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RE: More on "Arbitrary" Paleontology

Don't get me wrong.  I still love scenario building.  I've posted one or two
here myself and am working on just such a project.  But scenarios mostly
the functions of art: to arouse, offer new perspectives, create emotional
attachment or rejection -- not the functions of science.  In many ways, the
will always be antithetical.

  --Toby White

Dear Toby White:  I agree with you that pictures or narratives (scenarios)
can be fruitless or misleading.  I wasn't suggesting that they are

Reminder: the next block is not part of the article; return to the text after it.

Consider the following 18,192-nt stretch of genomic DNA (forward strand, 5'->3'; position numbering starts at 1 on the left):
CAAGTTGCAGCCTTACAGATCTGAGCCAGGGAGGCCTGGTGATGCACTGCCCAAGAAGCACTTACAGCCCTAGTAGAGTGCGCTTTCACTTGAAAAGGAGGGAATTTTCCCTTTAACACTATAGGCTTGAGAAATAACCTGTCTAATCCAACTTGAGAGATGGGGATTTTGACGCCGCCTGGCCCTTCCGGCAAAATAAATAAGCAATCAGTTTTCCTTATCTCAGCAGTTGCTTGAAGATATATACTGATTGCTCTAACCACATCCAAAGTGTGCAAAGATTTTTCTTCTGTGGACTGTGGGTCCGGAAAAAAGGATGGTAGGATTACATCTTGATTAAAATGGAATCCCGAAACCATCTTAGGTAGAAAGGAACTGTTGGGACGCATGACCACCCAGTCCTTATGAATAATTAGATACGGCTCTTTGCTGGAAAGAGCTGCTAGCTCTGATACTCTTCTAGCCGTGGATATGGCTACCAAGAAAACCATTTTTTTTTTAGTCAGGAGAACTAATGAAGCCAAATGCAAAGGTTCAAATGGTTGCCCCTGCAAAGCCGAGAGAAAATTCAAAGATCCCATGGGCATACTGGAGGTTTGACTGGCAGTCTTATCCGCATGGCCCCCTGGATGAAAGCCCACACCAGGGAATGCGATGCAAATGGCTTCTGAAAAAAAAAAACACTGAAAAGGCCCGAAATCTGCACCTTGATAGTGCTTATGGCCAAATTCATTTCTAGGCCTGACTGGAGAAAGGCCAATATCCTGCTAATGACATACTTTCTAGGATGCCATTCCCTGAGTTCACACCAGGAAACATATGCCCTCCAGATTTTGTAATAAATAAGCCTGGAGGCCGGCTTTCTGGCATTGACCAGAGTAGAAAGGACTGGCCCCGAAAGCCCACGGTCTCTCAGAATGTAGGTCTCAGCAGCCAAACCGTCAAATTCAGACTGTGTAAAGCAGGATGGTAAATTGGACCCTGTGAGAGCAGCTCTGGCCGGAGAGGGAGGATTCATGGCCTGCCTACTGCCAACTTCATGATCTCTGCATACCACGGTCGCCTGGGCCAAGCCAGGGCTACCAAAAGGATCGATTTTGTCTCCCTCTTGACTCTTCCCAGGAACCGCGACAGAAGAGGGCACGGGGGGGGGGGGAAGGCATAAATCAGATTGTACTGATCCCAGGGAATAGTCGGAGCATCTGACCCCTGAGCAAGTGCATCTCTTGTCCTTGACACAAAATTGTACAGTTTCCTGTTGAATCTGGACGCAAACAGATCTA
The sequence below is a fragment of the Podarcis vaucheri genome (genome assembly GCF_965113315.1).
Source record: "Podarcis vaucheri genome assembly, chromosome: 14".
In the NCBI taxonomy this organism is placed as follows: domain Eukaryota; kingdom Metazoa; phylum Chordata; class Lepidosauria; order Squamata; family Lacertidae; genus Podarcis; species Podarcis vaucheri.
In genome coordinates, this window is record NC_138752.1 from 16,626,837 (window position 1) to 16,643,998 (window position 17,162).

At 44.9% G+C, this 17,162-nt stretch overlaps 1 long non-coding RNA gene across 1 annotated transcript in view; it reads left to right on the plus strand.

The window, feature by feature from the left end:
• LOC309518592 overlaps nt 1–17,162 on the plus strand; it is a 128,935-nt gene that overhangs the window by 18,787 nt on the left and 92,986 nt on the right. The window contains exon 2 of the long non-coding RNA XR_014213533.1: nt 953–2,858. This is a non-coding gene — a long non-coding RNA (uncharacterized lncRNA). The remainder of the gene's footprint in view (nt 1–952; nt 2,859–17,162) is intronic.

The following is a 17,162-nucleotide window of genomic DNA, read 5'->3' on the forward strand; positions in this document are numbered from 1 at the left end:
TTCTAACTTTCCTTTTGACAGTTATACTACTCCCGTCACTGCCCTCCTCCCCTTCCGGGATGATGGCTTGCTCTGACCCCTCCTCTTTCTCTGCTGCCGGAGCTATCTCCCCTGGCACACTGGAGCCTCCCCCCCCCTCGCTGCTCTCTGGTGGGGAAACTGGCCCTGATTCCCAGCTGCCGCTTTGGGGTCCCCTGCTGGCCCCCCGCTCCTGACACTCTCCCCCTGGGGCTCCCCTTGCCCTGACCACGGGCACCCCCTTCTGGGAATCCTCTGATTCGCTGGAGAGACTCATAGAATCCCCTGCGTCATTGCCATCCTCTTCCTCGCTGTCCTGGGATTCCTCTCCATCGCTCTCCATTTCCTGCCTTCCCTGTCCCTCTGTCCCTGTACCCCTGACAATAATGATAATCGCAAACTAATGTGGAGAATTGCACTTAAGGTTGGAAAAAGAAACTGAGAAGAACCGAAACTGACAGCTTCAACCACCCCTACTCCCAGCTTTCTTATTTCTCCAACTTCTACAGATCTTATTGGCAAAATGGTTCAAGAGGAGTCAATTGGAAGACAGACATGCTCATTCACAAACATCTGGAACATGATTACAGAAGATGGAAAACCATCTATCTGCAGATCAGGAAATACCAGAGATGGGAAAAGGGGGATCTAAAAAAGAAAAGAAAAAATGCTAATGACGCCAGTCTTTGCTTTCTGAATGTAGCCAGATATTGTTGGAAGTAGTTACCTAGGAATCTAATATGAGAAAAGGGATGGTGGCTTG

foolproof.  Just the opposite.  It's because a picture (like a hypothesis)
can be wrong that they are so useful, and I think indispensable to
paleontology, which has always enlisted the aid of the visual arts.  Bakker
opens "Dinosaur Heresies" by talking about how he suddenly realized that the
Zallinger mural at Yale was all wrong, and that was what put him on the
right track to produce a new picture.  Now perhaps his picture is becoming
misleading  (I think your remarks about the side-effects, and the totalizing
character of a scenario, are very important:  a picture could be right in
some respects, but misleading in others--we need to think about "segmenting"
their application in some way).

Anyway, it sounds to me like the "antithetical" relation of pictures and
science is a complex one.  I would call it "dialectical":  that is,
different, contrastive, but mutually necessary.  Can you imagine
paleontology without the visual images?

Tom Mitchell